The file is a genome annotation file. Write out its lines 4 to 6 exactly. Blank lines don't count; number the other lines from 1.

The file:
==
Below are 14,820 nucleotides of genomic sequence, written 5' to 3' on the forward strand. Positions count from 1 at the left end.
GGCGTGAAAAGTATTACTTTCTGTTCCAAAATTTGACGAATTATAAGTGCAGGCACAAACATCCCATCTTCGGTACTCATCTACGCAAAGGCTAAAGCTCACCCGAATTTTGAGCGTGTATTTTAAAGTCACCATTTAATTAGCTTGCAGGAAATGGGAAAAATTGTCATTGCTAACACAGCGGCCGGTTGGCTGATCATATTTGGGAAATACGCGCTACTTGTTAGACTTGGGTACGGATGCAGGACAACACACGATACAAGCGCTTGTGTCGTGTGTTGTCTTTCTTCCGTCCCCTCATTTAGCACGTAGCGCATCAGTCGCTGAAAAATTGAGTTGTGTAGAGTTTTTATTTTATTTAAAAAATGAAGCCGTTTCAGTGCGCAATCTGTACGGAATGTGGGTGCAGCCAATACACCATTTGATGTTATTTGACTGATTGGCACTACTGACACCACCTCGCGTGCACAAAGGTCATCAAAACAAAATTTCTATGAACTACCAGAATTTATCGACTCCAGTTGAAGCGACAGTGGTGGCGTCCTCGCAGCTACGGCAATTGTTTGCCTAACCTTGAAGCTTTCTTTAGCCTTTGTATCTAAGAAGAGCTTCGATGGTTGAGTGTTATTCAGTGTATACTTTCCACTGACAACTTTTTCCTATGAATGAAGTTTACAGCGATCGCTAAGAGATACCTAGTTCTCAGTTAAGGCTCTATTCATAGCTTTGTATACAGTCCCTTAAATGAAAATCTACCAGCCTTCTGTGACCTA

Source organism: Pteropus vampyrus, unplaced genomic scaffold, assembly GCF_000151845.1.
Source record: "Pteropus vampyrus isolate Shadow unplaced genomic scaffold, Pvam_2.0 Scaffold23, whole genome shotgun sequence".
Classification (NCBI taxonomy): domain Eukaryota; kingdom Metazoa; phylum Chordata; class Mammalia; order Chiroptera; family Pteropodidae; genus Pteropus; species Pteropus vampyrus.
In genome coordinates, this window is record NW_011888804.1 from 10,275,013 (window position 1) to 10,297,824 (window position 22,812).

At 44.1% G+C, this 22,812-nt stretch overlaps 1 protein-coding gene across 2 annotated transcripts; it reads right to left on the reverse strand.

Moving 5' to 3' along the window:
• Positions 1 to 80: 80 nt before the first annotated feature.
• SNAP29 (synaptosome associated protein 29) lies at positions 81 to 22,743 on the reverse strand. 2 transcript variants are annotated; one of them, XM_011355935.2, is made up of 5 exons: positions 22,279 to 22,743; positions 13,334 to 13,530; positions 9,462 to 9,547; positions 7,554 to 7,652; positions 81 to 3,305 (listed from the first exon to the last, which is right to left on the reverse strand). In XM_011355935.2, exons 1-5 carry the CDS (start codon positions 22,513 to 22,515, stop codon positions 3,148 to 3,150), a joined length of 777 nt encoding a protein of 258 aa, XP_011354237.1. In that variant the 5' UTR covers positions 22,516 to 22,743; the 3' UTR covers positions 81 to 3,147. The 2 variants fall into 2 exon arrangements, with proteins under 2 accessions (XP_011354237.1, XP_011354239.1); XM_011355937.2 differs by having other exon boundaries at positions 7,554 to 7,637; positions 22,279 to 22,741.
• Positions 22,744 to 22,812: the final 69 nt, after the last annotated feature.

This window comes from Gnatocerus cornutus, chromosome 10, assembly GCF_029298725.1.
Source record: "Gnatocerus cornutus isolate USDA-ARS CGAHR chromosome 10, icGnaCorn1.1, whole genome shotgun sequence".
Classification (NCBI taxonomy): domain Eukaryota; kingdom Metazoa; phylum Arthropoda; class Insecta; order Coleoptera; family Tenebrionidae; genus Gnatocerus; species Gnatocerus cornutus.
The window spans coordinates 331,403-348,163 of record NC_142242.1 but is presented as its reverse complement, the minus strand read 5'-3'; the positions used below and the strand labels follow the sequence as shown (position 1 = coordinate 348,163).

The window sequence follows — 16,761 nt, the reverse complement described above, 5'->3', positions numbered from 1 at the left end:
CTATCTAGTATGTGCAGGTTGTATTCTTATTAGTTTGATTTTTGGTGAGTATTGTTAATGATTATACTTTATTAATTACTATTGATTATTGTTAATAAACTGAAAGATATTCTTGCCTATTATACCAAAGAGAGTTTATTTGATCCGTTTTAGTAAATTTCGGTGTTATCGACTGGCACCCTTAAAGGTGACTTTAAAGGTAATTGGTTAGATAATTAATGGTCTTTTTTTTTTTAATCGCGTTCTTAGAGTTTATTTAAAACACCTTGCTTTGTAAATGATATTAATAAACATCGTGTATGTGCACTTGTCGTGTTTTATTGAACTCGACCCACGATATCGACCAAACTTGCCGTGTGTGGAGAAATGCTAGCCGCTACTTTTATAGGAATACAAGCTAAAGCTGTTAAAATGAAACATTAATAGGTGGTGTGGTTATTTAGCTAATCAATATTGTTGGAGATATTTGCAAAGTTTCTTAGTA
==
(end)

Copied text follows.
Source record: "Pteropus vampyrus isolate Shadow unplaced genomic scaffold, Pvam_2.0 Scaffold23, whole genome shotgun sequence".
Classification (NCBI taxonomy): domain Eukaryota; kingdom Metazoa; phylum Chordata; class Mammalia; order Chiroptera; family Pteropodidae; genus Pteropus; species Pteropus vampyrus.
In genome coordinates, this window is record NW_011888804.1 from 10,275,013 (window position 1) to 10,297,824 (window position 22,812).